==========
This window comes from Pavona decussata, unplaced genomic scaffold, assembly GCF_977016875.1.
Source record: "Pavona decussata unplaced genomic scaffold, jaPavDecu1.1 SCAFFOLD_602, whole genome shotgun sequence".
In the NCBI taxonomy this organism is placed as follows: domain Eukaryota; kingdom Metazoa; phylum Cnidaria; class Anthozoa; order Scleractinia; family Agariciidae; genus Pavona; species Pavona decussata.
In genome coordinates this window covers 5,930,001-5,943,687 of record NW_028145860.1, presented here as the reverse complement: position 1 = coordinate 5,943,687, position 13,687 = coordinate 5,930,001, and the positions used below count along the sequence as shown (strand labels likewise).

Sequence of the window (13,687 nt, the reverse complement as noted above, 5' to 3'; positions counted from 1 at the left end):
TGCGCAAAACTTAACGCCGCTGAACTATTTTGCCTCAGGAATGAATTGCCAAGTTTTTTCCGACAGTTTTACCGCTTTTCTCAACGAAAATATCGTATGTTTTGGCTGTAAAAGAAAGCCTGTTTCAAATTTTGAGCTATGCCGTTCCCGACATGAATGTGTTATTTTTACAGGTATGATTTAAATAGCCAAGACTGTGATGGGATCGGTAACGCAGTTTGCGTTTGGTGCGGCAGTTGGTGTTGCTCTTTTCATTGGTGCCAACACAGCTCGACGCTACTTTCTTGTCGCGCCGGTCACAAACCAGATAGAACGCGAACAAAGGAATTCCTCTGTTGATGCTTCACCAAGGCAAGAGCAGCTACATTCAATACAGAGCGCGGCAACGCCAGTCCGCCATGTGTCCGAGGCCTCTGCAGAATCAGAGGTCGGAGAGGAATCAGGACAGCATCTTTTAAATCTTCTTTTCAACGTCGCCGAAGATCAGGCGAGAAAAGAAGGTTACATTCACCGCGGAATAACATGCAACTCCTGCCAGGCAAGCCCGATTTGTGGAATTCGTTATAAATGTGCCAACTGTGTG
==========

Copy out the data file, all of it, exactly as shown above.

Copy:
This window comes from Pavona decussata, unplaced genomic scaffold, assembly GCF_977016875.1.
Source record: "Pavona decussata unplaced genomic scaffold, jaPavDecu1.1 SCAFFOLD_602, whole genome shotgun sequence".
In the NCBI taxonomy this organism is placed as follows: domain Eukaryota; kingdom Metazoa; phylum Cnidaria; class Anthozoa; order Scleractinia; family Agariciidae; genus Pavona; species Pavona decussata.
In genome coordinates this window covers 5,930,001-5,943,687 of record NW_028145860.1, presented here as the reverse complement: position 1 = coordinate 5,943,687, position 13,687 = coordinate 5,930,001, and the positions used below count along the sequence as shown (strand labels likewise).

Sequence of the window (13,687 nt, the reverse complement as noted above, 5' to 3'; positions counted from 1 at the left end):
TGCGCAAAACTTAACGCCGCTGAACTATTTTGCCTCAGGAATGAATTGCCAAGTTTTTTCCGACAGTTTTACCGCTTTTCTCAACGAAAATATCGTATGTTTTGGCTGTAAAAGAAAGCCTGTTTCAAATTTTGAGCTATGCCGTTCCCGACATGAATGTGTTATTTTTACAGGTATGATTTAAATAGCCAAGACTGTGATGGGATCGGTAACGCAGTTTGCGTTTGGTGCGGCAGTTGGTGTTGCTCTTTTCATTGGTGCCAACACAGCTCGACGCTACTTTCTTGTCGCGCCGGTCACAAACCAGATAGAACGCGAACAAAGGAATTCCTCTGTTGATGCTTCACCAAGGCAAGAGCAGCTACATTCAATACAGAGCGCGGCAACGCCAGTCCGCCATGTGTCCGAGGCCTCTGCAGAATCAGAGGTCGGAGAGGAATCAGGACAGCATCTTTTAAATCTTCTTTTCAACGTCGCCGAAGATCAGGCGAGAAAAGAAGGTTACATTCACCGCGGAATAACATGCAACTCCTGCCAGGCAAGCCCGATTTGTGGAATTCGTTATAAATGTGCCAACTGTGTG